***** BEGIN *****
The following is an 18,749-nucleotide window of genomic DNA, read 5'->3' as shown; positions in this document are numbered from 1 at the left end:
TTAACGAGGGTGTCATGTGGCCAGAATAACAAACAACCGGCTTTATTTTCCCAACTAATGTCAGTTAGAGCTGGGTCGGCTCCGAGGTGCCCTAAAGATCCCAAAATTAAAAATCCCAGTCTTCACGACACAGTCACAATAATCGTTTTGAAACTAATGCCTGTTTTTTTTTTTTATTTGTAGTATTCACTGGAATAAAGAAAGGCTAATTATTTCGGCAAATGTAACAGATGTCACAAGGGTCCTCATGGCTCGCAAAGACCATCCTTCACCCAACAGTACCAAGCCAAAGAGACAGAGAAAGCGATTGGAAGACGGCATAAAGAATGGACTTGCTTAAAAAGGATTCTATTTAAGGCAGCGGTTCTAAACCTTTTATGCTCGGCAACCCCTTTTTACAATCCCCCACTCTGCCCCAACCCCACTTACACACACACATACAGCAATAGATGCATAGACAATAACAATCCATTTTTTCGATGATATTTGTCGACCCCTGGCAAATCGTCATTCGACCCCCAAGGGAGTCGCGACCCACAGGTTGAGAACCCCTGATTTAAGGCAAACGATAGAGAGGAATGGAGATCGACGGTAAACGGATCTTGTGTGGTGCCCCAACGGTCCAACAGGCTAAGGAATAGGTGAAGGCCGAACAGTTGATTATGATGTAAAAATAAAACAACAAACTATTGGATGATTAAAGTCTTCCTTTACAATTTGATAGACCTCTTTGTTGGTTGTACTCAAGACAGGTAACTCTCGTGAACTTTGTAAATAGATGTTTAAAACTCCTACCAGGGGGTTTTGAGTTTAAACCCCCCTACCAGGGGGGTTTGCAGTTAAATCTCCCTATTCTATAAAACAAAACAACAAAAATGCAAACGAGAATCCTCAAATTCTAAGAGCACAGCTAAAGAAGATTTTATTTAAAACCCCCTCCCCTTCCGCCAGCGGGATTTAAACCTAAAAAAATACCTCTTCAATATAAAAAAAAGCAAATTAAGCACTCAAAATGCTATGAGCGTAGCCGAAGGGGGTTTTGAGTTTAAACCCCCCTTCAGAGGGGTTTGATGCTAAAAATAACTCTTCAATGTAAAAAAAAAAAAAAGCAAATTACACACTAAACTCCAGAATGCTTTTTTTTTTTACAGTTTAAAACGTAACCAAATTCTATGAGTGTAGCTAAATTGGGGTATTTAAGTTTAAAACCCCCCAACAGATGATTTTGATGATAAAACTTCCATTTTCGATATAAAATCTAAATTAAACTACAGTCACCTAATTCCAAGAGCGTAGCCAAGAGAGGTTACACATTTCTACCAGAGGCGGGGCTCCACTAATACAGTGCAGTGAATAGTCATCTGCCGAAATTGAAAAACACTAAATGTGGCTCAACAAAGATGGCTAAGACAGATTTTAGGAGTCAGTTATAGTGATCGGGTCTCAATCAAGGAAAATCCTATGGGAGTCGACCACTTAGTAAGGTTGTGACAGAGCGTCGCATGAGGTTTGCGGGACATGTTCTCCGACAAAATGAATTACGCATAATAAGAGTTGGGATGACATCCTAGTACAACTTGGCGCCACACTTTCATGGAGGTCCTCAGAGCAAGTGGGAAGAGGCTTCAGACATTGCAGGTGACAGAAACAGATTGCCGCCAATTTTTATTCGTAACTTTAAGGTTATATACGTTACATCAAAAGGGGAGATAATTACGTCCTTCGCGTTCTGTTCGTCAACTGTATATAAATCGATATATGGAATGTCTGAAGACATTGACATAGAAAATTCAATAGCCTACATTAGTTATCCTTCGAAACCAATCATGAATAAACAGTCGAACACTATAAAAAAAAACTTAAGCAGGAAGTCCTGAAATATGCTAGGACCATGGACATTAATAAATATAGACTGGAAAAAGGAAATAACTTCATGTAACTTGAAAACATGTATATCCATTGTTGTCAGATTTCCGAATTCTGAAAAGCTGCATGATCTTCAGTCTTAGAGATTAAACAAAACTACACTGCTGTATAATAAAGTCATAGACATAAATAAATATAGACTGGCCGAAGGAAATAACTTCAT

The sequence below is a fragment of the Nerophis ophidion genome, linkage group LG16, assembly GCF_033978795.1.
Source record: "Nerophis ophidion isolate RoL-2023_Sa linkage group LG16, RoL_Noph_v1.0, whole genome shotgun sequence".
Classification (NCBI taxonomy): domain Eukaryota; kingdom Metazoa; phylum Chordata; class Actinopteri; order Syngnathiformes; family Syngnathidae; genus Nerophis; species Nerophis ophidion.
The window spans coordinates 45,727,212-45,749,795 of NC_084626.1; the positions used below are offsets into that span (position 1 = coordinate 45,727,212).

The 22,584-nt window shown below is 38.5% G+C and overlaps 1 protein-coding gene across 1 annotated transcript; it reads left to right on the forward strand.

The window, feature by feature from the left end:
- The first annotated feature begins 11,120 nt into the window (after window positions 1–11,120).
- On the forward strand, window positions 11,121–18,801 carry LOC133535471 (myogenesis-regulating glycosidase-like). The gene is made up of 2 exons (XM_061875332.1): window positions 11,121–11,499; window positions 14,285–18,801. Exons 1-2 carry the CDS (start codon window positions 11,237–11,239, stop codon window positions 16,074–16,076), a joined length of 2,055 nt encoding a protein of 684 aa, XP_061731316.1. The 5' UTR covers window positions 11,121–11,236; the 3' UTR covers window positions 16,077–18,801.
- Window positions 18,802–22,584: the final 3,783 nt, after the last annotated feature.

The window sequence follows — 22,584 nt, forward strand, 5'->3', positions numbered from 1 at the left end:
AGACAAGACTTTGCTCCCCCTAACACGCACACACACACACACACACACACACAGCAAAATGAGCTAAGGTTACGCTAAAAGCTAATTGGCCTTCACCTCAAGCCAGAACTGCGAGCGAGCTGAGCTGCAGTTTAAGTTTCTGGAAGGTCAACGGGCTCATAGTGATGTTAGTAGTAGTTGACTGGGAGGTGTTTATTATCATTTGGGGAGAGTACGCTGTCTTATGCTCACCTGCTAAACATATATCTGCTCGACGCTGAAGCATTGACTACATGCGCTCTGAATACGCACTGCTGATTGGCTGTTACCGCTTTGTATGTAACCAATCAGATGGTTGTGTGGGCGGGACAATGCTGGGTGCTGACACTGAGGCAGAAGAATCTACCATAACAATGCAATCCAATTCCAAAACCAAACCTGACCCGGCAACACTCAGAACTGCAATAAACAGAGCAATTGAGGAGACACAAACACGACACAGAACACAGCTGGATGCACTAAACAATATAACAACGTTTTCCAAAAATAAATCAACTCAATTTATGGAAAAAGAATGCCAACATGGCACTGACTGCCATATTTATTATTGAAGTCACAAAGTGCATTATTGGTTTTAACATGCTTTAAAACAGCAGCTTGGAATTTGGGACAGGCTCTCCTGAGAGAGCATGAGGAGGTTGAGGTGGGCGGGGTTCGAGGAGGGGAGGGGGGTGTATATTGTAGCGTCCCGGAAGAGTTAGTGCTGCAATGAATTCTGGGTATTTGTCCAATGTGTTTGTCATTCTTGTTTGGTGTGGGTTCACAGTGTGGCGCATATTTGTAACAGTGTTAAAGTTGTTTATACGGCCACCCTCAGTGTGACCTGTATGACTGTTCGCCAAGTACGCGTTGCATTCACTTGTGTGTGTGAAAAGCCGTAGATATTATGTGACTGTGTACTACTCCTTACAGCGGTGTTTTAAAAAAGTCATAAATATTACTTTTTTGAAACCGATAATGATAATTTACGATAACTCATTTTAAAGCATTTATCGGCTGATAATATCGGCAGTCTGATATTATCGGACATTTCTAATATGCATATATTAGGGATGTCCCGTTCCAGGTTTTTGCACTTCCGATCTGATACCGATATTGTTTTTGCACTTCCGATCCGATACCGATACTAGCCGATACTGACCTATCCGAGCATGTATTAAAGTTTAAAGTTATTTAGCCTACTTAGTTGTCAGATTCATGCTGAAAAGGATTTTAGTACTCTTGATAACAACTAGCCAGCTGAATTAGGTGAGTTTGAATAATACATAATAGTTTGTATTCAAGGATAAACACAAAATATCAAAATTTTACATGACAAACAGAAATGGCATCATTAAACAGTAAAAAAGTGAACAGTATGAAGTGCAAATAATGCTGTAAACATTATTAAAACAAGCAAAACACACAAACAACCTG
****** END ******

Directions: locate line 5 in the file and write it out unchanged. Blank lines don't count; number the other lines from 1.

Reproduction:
Classification (NCBI taxonomy): domain Eukaryota; kingdom Metazoa; phylum Chordata; class Actinopteri; order Syngnathiformes; family Syngnathidae; genus Nerophis; species Nerophis ophidion.